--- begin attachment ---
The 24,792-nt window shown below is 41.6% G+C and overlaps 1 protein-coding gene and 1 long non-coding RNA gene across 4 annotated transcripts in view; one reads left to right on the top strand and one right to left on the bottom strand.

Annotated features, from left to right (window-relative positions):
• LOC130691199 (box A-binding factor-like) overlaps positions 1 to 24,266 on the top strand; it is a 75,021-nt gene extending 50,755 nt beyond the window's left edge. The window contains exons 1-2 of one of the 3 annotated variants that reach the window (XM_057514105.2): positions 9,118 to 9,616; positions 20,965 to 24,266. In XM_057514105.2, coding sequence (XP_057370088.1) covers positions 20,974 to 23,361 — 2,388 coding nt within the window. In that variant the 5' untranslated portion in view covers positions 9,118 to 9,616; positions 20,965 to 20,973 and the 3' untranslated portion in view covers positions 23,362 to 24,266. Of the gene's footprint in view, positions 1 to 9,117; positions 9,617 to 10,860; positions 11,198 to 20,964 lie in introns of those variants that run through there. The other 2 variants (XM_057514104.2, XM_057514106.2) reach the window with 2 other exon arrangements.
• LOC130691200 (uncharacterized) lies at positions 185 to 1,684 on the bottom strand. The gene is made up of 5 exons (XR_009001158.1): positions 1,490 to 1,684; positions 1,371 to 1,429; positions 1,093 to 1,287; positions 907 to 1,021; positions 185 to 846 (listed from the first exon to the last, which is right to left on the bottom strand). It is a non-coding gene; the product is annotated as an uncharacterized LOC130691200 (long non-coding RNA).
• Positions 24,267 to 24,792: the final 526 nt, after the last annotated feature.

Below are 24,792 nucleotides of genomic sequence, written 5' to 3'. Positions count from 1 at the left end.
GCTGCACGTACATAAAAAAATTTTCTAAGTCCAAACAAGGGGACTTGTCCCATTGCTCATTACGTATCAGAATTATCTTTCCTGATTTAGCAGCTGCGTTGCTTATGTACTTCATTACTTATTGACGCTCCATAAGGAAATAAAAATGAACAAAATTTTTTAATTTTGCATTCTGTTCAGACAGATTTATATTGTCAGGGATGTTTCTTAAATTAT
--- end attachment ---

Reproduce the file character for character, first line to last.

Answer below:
The 24,792-nt window shown below is 41.6% G+C and overlaps 1 protein-coding gene and 1 long non-coding RNA gene across 4 annotated transcripts in view; one reads left to right on the top strand and one right to left on the bottom strand.

Annotated features, from left to right (window-relative positions):
• LOC130691199 (box A-binding factor-like) overlaps positions 1 to 24,266 on the top strand; it is a 75,021-nt gene extending 50,755 nt beyond the window's left edge. The window contains exons 1-2 of one of the 3 annotated variants that reach the window (XM_057514105.2): positions 9,118 to 9,616; positions 20,965 to 24,266. In XM_057514105.2, coding sequence (XP_057370088.1) covers positions 20,974 to 23,361 — 2,388 coding nt within the window. In that variant the 5' untranslated portion in view covers positions 9,118 to 9,616; positions 20,965 to 20,973 and the 3' untranslated portion in view covers positions 23,362 to 24,266. Of the gene's footprint in view, positions 1 to 9,117; positions 9,617 to 10,860; positions 11,198 to 20,964 lie in introns of those variants that run through there. The other 2 variants (XM_057514104.2, XM_057514106.2) reach the window with 2 other exon arrangements.
• LOC130691200 (uncharacterized) lies at positions 185 to 1,684 on the bottom strand. The gene is made up of 5 exons (XR_009001158.1): positions 1,490 to 1,684; positions 1,371 to 1,429; positions 1,093 to 1,287; positions 907 to 1,021; positions 185 to 846 (listed from the first exon to the last, which is right to left on the bottom strand). It is a non-coding gene; the product is annotated as an uncharacterized LOC130691200 (long non-coding RNA).
• Positions 24,267 to 24,792: the final 526 nt, after the last annotated feature.

Below are 24,792 nucleotides of genomic sequence, written 5' to 3'. Positions count from 1 at the left end.
GCTGCACGTACATAAAAAAATTTTCTAAGTCCAAACAAGGGGACTTGTCCCATTGCTCATTACGTATCAGAATTATCTTTCCTGATTTAGCAGCTGCGTTGCTTATGTACTTCATTACTTATTGACGCTCCATAAGGAAATAAAAATGAACAAAATTTTTTAATTTTGCATTCTGTTCAGACAGATTTATATTGTCAGGGATGTTTCTTAAATTAT